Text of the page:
LUBBOCK, TX (KCBD) - High school students who aren't even allowed to vote yet could be helping you cast your ballot in upcoming elections.
Right now you must be 18 to be an election worker, but that could soon change. Senator Robert Duncan introduced this bill to the Texas Senate and it passed Thursday by a unanimous vote. Our local election office couldn't be more thrilled with this possibility.
According to the U.S. Elections Assistance Commission, the average age of election workers is 72. "Many people work and have other obligations and so normally retired persons help us in that way and it's a very good thing, but I think we need some youth in there," said Duncan.
Duncan introduced a bill to the Texas Senate which would allow election workers as young as 16. "We have always thought that it is a great idea to be able to help election officials to supply good workers and give our young people an inside look at how the polling process works," said Duncan.
Duncan says the students would be approved by their principal and there would be certain limitations on how many could be at a polling place. "All the counties from our Texas Elections Administrators Association have been working with the House and Senate to push this through this time," said Lubbock County Elections Administrator Dorothy Kennedy.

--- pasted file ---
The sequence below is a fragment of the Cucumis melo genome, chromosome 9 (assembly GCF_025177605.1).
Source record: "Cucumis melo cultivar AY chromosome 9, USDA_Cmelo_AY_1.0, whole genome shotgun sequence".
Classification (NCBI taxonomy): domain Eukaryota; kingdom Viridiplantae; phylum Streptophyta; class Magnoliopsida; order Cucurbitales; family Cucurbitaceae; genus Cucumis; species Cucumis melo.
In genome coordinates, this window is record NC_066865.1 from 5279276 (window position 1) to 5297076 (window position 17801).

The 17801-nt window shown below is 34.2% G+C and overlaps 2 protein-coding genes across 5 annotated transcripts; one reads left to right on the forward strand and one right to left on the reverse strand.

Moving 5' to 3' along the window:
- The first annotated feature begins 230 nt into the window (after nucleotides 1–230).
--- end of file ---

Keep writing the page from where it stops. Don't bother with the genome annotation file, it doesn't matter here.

Kennedy says as technology advances, it would be an asset to employ 16 and 17-year-olds who pick up new technology no problem. "We'll have workers who will have technology background with the workers who have election background and we'll put those together and it will be great," said Kennedy.
Duncan agrees and says he sees this as an opportunity to build good citizens. "I would promise you that these students who end up working in these polling places will probably never miss a vote because I think they'll have this engrained in their core that this is an important privilege to exercise in our country," said Duncan.
The next stop for the bill is the Texas House. Duncan says he is hopeful it will pass and young election workers could be ready for November elections throughout the state. Kennedy tells us the pay for the 16 and 17-year-olds would be no different than other workers.
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